Audi wraps all this in beautiful shape. The greenhouse is a bit small compared to the legendary E30 I mentioned earlier, but the large standard panoramic sunroof helps let in light. The flared fenders add a bit of drama, and its slight bodywork is a heritage recall of Audi’s stooges from the ’80s.

Inside, the horizontals are angular and retro futuristic, with some wrinkles and sharp cutouts, interestingly ornate metal and wood, and overall pleasant airiness. The 10.1-inch touchscreen and MIB 3 software could probably do all kinds of tricks, but the wireless Apple CarPlay connection meant I just gave up mirroring my familiar iPhone instead of having to learn another infotainment system.

As does the standard display, which eschews much of the practicality and aesthetics of Audi’s best-in-class LCD instrument panel, which can display detailed Google Maps right in front of the driver, which has already been frequently replicated in the central touchscreen navigation system. I’ve had enough of all these screens, personally, but they have continued to spread and it seems unlikely that the march of “progress” will be halted until every surface has been coated.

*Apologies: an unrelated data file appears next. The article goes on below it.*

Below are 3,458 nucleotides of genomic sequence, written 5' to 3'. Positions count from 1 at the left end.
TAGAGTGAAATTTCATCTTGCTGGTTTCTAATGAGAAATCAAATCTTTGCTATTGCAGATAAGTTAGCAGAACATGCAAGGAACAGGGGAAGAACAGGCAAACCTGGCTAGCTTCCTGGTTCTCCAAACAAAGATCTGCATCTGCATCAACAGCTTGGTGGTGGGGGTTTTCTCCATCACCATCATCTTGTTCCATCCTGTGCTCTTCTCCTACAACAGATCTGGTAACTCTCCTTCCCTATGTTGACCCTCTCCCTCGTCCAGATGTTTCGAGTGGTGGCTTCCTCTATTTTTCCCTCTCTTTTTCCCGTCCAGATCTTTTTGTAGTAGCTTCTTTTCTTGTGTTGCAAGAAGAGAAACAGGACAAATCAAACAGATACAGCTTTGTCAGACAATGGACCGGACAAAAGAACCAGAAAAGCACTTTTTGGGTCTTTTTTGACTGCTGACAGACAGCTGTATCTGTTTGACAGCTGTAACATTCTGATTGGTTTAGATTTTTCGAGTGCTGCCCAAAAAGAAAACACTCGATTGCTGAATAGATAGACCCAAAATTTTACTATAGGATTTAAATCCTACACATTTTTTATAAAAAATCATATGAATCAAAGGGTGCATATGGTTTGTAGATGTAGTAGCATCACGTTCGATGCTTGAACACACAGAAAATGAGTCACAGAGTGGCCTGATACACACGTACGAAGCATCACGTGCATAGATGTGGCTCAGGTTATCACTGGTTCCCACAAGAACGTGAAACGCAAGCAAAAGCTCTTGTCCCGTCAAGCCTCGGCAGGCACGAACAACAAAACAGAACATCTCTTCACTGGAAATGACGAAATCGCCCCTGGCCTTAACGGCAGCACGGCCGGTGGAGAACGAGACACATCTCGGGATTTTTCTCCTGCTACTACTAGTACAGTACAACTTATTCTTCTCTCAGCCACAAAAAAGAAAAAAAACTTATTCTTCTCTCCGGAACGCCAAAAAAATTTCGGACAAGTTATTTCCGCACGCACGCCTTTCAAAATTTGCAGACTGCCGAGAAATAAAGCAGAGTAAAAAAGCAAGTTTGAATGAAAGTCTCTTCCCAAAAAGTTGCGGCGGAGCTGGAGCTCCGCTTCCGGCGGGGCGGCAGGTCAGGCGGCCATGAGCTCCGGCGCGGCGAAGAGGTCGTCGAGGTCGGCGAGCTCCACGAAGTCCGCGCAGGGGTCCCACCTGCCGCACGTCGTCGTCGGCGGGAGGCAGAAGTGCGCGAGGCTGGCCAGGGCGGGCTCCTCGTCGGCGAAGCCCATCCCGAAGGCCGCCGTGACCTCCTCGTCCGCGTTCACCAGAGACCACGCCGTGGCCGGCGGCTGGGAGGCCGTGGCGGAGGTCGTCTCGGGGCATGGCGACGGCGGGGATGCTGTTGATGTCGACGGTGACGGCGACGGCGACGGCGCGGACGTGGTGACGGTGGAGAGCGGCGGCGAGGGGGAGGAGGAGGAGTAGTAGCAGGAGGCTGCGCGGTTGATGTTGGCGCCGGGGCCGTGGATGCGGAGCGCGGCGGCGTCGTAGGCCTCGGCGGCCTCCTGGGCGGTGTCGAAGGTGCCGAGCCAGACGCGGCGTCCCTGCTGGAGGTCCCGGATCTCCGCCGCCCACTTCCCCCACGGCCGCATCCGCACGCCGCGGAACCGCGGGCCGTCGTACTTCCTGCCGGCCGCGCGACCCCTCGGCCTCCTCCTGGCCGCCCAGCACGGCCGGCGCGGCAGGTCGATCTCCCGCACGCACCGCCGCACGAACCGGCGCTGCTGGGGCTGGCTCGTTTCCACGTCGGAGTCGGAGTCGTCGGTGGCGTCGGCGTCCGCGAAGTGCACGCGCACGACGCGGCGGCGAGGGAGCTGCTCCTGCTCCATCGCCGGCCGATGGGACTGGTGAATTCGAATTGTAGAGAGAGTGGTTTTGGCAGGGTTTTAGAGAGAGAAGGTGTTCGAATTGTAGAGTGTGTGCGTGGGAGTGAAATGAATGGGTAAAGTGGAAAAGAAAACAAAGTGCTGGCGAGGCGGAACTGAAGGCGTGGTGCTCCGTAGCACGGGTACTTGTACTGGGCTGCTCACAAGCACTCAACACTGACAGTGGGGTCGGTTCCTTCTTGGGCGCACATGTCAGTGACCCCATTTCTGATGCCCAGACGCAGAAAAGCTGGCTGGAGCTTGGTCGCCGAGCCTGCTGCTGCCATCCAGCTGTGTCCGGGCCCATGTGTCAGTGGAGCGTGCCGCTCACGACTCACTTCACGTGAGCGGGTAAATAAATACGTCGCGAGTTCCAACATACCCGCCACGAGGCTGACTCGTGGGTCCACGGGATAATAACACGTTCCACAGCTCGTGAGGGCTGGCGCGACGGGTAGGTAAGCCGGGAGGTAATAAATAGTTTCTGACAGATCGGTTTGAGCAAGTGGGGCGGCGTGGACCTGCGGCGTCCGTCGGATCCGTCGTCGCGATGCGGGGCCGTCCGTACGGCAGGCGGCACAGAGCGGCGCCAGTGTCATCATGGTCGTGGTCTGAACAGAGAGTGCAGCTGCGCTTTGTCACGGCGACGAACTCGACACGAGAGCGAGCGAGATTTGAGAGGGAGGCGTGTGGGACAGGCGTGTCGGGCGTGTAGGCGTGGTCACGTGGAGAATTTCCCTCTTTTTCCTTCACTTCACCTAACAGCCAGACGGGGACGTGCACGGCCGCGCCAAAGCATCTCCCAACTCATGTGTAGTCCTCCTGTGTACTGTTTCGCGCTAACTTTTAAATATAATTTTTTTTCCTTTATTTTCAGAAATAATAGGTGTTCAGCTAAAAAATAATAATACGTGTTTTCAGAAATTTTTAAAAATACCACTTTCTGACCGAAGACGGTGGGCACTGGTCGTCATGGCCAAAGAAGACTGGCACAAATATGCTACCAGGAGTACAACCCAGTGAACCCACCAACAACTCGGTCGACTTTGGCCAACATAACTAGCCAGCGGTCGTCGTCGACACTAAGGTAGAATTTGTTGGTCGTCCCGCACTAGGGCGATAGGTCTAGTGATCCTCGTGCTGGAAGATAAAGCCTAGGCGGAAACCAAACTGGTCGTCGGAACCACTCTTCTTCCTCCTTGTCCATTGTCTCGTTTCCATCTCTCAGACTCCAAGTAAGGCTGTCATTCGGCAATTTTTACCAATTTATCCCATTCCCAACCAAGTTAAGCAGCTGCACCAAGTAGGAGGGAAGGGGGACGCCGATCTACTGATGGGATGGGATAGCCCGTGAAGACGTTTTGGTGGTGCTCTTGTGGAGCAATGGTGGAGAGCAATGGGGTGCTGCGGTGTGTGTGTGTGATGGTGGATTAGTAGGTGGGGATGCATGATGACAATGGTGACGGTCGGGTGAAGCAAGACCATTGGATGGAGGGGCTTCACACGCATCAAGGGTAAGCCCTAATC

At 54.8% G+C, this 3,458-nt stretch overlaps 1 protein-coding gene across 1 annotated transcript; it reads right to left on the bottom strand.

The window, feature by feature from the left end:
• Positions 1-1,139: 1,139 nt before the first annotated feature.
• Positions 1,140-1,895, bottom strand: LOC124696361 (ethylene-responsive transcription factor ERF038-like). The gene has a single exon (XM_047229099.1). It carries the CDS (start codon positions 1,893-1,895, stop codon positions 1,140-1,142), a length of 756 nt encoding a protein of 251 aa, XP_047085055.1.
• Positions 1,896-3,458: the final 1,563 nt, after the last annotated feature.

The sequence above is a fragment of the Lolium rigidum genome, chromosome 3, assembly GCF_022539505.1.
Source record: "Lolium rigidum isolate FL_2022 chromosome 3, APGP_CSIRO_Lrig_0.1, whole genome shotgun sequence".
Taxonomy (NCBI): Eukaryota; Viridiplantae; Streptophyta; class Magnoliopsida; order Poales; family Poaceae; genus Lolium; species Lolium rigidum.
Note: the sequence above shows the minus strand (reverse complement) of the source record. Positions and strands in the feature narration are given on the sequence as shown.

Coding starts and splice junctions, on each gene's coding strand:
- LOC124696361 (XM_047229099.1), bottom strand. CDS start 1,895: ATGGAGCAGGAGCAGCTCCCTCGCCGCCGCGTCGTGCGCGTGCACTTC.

2022 Audi S3 three quarters
This look looks timeless, but it doesn’t leave much room for the luggage compartment. The S3 offers just 8.3 cubic feet, while the less sporty A3 offers 10.9 cubic feet. Audi

S3 vs. GTI and Golf R.

But as much as I enjoyed the S3, I could hardly justify the near $56,000 price tag for the best-in-line Prestige model I tried. It’s a cheerful and functional car, and it’s the right size for a city age group like myself. But the Volkswagen GTI and its available manual transmission are a siren call for performance enthusiasts; It’s about the same speed, and it’s a lot cheaper even if it lacks all-wheel drive.

The aforementioned BMW is similarly priced, significantly faster and sportier, and while less practical as a coupe, it looks better and has a larger boot to boot. And the A3 Quattro will do nearly everything this car does, except slide really fast, with a starting price of $8,000 to $9,000 at every level. Choosing the S3 Premium Plus with the $2,250 tech package can bring the price down to around $52,000 while still keeping most of Prestige’s great extras.

However, for those who seek a combination of speed, performance, luxury, all-weather capability and small range, the 2022 S3 is a compelling package. Be careful when checking the boxes, and it will definitely remind you of the great German cars of the past.

2022 Audi S3 inside
2022 Audi S3 headlights
2022 Audi S3 Handling